[Editor's note: My question here is that is connecting to an unsecured wireless network like stealing a physical object or not? All of your examples require physical entry and remove a physical item from the property of and available use of the owner. I won't justify using unsecured networks, but I question whether felony charges make sense. In this case, the guy was acting so strangely, I expect he was using the network for a separate purpose which can be charged. We have so much law already -- shouldn't this be a civil issue? What are the damages to society for someone using another person's unsecured network for checking email? Not any. Other laws already protect against illegal activity.--gf]

I tend to agree with gf. This is different then stealing someone's lawn mower or breaking into someone's house. In my opinion it is more like the home owner placing his lawn mower out in the street, leaving it there for a week, and then being angry when it comes up missing.

The home owner is broadcasting a signal out into a public space (in this case the street) using a public frequency (2.4Ghz is an unlicensed band).

Do I feel that the bandwidth borrower is justified in his actions? No. But I do feel that the home owner is also somewhat negligent for not "putting his lawn mower away". (i.e. taking simple steps to secure his network and avoid broadcasting into public places)

Is it realy breaking in to a system ? if it is an unsecure network and it brodcasts the SSID and you say yes to conect when it pops up on you screen and the the router feeds you an I.P. how is that steeling ? the wireless is spilling in to public space and giving you the information you need to get on and access.

The breaking in and physical ystealing is not comparing the same thing.

But tell me this you roam around your house naked and step out the front door and some one takes a picture ther is not a thing leagly you can do about it. In fact most likley you'll be the one to be charged. Some one enters your house and does the same thing you have crossed a physical or in case of an open door precived line on to private property.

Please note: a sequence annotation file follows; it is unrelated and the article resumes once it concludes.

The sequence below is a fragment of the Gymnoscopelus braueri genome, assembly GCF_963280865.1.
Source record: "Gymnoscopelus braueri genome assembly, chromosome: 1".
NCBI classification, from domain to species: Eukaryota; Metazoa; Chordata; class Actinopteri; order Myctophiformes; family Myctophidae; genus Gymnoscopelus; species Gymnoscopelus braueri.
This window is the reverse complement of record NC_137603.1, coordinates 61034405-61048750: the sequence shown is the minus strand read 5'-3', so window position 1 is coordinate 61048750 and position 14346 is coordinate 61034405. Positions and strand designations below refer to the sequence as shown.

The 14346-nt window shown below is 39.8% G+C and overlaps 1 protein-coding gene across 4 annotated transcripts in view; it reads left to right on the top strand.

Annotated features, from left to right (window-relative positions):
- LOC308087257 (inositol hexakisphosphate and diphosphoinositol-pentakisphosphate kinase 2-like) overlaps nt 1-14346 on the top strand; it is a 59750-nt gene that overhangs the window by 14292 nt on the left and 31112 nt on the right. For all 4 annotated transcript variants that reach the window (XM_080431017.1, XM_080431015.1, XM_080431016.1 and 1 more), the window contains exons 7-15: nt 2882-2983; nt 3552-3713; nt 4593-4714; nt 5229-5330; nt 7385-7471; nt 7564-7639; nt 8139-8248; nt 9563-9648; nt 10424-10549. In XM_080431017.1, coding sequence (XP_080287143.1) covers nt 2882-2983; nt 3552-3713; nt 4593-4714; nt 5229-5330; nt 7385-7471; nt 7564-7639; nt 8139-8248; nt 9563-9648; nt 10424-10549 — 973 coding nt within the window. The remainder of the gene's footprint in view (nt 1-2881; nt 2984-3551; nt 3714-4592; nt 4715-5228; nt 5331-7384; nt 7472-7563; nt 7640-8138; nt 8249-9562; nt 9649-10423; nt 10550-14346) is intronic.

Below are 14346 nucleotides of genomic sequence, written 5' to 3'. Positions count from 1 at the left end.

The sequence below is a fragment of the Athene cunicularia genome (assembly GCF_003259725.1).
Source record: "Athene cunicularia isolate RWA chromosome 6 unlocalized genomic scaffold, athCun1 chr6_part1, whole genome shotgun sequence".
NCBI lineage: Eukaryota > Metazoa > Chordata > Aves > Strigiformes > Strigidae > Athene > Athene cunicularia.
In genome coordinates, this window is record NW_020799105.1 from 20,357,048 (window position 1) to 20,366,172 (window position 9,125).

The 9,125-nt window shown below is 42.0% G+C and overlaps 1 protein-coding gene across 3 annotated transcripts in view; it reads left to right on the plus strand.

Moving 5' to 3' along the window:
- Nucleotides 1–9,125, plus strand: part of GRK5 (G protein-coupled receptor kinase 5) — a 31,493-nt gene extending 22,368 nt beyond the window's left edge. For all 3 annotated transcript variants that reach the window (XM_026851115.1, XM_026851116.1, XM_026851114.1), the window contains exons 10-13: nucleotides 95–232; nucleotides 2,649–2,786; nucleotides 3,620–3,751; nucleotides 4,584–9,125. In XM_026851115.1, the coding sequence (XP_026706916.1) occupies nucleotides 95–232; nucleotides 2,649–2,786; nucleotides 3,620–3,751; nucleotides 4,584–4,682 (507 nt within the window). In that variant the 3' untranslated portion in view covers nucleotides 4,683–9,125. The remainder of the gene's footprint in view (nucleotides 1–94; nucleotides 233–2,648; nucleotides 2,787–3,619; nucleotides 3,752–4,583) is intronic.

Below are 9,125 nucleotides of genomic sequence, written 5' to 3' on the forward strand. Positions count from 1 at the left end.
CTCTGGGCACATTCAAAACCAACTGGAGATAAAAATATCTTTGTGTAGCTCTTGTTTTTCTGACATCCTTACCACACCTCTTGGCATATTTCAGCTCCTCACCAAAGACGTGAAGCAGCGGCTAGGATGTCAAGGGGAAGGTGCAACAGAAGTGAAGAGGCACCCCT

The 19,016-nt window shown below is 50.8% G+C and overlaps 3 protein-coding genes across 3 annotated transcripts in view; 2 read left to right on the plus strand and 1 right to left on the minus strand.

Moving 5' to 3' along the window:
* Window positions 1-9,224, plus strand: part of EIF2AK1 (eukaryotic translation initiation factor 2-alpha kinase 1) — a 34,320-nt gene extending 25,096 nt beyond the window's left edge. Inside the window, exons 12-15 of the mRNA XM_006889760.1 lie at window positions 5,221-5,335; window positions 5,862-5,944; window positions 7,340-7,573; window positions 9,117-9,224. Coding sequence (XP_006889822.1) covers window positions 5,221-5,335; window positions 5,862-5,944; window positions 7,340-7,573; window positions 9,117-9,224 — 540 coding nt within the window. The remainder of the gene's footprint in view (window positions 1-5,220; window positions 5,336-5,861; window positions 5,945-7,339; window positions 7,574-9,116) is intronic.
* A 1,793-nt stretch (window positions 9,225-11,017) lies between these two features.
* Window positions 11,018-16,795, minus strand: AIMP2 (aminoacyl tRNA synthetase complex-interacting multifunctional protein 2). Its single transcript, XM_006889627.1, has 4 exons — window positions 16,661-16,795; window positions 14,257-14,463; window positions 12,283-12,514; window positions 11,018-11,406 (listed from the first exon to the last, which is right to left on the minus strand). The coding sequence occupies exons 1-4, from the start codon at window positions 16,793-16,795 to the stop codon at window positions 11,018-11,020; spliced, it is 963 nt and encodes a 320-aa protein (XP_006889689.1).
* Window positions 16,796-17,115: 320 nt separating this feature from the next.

I feel that the person that neglected to turn on security on his router should be the one the ISP's go after not those accising it as each ISP has a different TOS that someone accising from the out side would have no Knowldge of.

Does anybody remember the days of driving around with the handset from a 46Mhz cordless home telephone and picking up a dialtone on the street and making a phone call. Both are theft of a service that the customer has the responsibity to secure just to protect themselves.

[Editor's note: Weren't laws passed specifically for that? I'd reiterate that while I don't think it's *good* behavior, using someone's open Wi-Fi network doesn't mean you're costing them money. In the days of cordless phones, people did that to make free long-distance phone calls.--gf]

Jac and especially Jeff: I think -you're- missing the point..

RE: "connecting to a network without permission is as illegal as 'borrowing' someone's lawn mower." -- I'm not sure what country's law you're consulting there, but that's clearly not true in Florida. Connecting to an open wi-fi network in a public place, a network that sends out its SSID to your adapter so that it can connect, without ever entering private property, is completely different from breaking and entering and taking a lawn mower.

RE: "If you enter my unlocked house, even if you don't take any stuff or touch anything, you're breaking the law." -- But he DIDN'T enter an unlocked house or step onto the wi-fi-provider's property. THAT's a key point that you're missing. The owner send the signal out into public space.